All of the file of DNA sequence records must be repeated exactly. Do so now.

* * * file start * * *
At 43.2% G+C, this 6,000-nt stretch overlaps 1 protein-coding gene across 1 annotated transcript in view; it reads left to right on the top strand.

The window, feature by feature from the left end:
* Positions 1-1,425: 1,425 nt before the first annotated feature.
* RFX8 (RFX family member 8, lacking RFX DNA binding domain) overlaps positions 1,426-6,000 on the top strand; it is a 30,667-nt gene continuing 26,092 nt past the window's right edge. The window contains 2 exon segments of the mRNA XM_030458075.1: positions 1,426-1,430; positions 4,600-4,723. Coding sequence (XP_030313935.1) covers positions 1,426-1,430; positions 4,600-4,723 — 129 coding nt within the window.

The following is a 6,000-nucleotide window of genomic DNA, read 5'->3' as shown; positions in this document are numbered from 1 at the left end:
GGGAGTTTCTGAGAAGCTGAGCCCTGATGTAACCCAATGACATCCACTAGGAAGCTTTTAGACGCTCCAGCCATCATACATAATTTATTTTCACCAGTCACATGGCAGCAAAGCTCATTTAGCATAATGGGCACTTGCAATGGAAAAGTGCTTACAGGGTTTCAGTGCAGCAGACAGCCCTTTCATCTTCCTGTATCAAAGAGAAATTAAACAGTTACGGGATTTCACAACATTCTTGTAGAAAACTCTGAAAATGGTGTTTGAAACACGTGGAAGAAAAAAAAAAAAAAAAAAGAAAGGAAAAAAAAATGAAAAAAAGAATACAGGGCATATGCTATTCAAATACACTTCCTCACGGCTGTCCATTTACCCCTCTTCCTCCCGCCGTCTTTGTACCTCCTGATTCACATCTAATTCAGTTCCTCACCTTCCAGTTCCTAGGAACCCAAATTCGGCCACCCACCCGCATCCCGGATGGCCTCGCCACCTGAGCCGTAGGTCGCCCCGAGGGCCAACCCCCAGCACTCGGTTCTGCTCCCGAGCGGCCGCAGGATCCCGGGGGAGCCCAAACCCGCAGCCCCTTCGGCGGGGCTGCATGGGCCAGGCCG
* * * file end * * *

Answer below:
At 43.2% G+C, this 6,000-nt stretch overlaps 1 protein-coding gene across 1 annotated transcript in view; it reads left to right on the top strand.

The window, feature by feature from the left end:
* Positions 1-1,425: 1,425 nt before the first annotated feature.
* RFX8 (RFX family member 8, lacking RFX DNA binding domain) overlaps positions 1,426-6,000 on the top strand; it is a 30,667-nt gene continuing 26,092 nt past the window's right edge. The window contains 2 exon segments of the mRNA XM_030458075.1: positions 1,426-1,430; positions 4,600-4,723. Coding sequence (XP_030313935.1) covers positions 1,426-1,430; positions 4,600-4,723 — 129 coding nt within the window.

The following is a 6,000-nucleotide window of genomic DNA, read 5'->3' as shown; positions in this document are numbered from 1 at the left end:
GGGAGTTTCTGAGAAGCTGAGCCCTGATGTAACCCAATGACATCCACTAGGAAGCTTTTAGACGCTCCAGCCATCATACATAATTTATTTTCACCAGTCACATGGCAGCAAAGCTCATTTAGCATAATGGGCACTTGCAATGGAAAAGTGCTTACAGGGTTTCAGTGCAGCAGACAGCCCTTTCATCTTCCTGTATCAAAGAGAAATTAAACAGTTACGGGATTTCACAACATTCTTGTAGAAAACTCTGAAAATGGTGTTTGAAACACGTGGAAGAAAAAAAAAAAAAAAAAAGAAAGGAAAAAAAAATGAAAAAAAGAATACAGGGCATATGCTATTCAAATACACTTCCTCACGGCTGTCCATTTACCCCTCTTCCTCCCGCCGTCTTTGTACCTCCTGATTCACATCTAATTCAGTTCCTCACCTTCCAGTTCCTAGGAACCCAAATTCGGCCACCCACCCGCATCCCGGATGGCCTCGCCACCTGAGCCGTAGGTCGCCCCGAGGGCCAACCCCCAGCACTCGGTTCTGCTCCCGAGCGGCCGCAGGATCCCGGGGGAGCCCAAACCCGCAGCCCCTTCGGCGGGGCTGCATGGGCCAGGCCG